Non-licensed assistants

This page provides guidance on what kind of help can you have from a non-licensed person employed by your agency.

What is considered ‘real estate agency work’?

Real estate work can be busy, time-pressured and competitive. You have multiple listings, buyer enquiries to respond to, multiple sale processes to run and getting support is crucial to your business.

If someone is new to the real estate industry, becoming an assistant is a great way to understand how it works and to ease them into the business. The position of a non-licensed assistant can help support you and your agency, so you can focus on guiding vendors and buyers through the home buying and selling process.

If you're employing a non-licensed support person, make sure you’re clear on what ‘real estate agency work’ is. Only people who hold a licence are able to do ‘real estate agency work’, which is defined in Section 4 of the Real Estate Agents Act 2008. If your non-licensed assistant wants to do ‘real estate agency work’ they’ll need to get a real estate licence.

Real estate agency work or agency work—

(a) means any work done or services provided, in trade, on behalf of another person for the purpose of bringing about a transaction; and

(b) includes any work done by a branch manager or salesperson under the direction of, or on behalf of an agent to enable the agent to do the work or provide the services described in paragraph (a); but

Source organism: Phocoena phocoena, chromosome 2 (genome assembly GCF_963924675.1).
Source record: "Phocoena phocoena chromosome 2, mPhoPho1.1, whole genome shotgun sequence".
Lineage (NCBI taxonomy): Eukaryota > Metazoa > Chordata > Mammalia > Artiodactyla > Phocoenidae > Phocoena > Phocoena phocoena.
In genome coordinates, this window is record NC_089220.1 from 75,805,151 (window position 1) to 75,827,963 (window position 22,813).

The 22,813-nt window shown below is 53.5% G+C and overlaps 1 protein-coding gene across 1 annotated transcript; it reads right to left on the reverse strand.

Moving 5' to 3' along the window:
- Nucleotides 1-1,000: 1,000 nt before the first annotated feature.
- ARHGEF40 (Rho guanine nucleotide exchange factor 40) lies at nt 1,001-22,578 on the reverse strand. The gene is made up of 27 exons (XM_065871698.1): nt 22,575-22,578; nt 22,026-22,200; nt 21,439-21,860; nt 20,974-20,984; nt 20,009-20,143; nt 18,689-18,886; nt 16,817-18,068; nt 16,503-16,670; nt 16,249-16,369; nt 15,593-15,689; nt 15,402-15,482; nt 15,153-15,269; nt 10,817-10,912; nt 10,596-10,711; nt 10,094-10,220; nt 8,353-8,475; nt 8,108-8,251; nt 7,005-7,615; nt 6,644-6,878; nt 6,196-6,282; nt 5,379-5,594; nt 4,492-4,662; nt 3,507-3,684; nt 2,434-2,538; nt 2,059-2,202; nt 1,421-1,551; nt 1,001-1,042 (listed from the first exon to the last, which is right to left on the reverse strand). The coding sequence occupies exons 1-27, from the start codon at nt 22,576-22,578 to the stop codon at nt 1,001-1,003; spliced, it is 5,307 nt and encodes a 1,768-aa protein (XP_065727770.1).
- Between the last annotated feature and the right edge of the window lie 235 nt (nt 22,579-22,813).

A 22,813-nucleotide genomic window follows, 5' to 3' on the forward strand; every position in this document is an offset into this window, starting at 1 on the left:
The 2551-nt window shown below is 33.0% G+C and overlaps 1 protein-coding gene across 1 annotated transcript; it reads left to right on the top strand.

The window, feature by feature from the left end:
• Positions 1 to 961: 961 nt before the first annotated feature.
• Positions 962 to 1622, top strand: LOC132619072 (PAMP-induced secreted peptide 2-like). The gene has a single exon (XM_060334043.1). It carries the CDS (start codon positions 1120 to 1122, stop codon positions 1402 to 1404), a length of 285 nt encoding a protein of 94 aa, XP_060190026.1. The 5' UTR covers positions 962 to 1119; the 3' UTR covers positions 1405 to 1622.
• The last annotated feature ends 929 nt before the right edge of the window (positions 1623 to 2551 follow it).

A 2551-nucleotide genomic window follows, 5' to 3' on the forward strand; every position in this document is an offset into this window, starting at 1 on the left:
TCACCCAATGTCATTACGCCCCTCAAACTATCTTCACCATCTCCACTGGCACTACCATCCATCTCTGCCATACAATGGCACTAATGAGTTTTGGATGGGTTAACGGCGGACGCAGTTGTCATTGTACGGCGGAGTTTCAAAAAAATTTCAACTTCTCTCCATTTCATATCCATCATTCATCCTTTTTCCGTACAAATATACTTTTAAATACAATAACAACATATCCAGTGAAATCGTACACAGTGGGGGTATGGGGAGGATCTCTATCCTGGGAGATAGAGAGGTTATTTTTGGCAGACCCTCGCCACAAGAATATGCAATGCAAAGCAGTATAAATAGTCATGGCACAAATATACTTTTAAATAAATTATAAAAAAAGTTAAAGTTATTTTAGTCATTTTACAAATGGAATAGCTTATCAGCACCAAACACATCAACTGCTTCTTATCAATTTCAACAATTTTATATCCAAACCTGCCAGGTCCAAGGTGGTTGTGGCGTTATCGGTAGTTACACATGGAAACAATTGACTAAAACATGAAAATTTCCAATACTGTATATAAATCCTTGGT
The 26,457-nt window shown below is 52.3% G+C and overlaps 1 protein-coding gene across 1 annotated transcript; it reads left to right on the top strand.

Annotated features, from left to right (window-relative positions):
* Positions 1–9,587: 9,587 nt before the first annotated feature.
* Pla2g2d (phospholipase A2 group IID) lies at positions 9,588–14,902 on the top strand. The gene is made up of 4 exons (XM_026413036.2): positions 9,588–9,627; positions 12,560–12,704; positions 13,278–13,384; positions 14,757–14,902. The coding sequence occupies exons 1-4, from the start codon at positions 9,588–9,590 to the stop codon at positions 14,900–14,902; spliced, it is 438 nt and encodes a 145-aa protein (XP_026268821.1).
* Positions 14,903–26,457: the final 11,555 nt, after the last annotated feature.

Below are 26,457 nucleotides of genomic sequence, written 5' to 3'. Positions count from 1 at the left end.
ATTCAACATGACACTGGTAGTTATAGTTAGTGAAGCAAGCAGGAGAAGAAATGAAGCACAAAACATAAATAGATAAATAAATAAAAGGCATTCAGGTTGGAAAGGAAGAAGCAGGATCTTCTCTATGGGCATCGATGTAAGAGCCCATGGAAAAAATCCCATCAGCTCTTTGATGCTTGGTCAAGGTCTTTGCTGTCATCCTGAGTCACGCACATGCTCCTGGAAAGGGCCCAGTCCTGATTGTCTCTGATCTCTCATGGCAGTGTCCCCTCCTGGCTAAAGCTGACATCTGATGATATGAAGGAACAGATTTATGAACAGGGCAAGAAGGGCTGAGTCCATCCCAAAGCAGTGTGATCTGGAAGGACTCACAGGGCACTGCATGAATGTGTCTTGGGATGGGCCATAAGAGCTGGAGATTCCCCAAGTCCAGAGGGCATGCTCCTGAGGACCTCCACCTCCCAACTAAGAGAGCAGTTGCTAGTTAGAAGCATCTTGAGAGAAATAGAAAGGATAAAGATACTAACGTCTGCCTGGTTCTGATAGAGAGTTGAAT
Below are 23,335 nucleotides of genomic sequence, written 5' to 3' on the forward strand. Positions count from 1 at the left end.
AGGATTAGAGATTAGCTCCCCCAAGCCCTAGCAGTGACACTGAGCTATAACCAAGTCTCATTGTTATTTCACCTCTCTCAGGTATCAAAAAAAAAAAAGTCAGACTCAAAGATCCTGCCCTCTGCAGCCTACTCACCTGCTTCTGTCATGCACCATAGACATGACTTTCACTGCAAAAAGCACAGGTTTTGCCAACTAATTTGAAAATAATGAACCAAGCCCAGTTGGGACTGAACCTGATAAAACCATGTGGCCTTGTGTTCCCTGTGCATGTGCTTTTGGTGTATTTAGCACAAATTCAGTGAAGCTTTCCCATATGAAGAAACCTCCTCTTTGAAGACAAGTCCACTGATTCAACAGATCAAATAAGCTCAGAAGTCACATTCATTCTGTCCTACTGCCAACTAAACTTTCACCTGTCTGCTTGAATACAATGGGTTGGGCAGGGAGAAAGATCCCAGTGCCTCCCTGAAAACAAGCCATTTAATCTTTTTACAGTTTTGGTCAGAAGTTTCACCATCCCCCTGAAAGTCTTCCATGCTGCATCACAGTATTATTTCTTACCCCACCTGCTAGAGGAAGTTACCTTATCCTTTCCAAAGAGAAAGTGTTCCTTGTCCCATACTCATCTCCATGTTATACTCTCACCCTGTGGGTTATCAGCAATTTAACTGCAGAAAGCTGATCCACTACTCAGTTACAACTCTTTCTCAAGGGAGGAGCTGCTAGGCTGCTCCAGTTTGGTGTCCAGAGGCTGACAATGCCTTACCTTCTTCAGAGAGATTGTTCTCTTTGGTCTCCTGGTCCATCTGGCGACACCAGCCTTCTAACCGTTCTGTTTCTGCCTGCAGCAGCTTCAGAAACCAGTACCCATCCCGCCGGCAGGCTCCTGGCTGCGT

(c) does not include—

(i) the provision of general advice or materials to assist owners to locate and negotiate with potential buyers; or

(ii) the publication of newspapers, journals, magazines, or websites that include advertisements for the sale or other disposal of any land or business; or

(iii) the broadcasting of television or radio programmes that include advertisements for the sale or other disposal of any land or business; or

(iv) the lending of money on mortgage or otherwise; or

(v) the provision of investment advice; or

(vi) the provision of conveyancing services within the meaning of the Lawyers and Conveyancers Act 2006.

Finding buyers or listings

If someone is new to the real estate industry, becoming an assistant is a great way to understand how it works and to ease them into the business. The position of a non-licensed assistant can help support you and your agency, so you can focus on guiding vendors and buyers through the home buying and selling process.

A non-licensed person can help you to contact potential buyers and sellers to let them know about the services you offer. Having them prospect potential consumers through the different marketing channels (social media, over the phone, and in person) can free up a lot of your time, so you can focus on your listings.

When reaching out to consumers, they will need to be careful to not give information about specific properties for sale. They should only be confirming if the consumers are happy to receive a call from you (the licensee) about properties for sale in their area.

The information they gathered should only be used to help you gauge the interest of potential customers. They should not use this information for the purpose of signing them up with your agency or buying a specific property through you.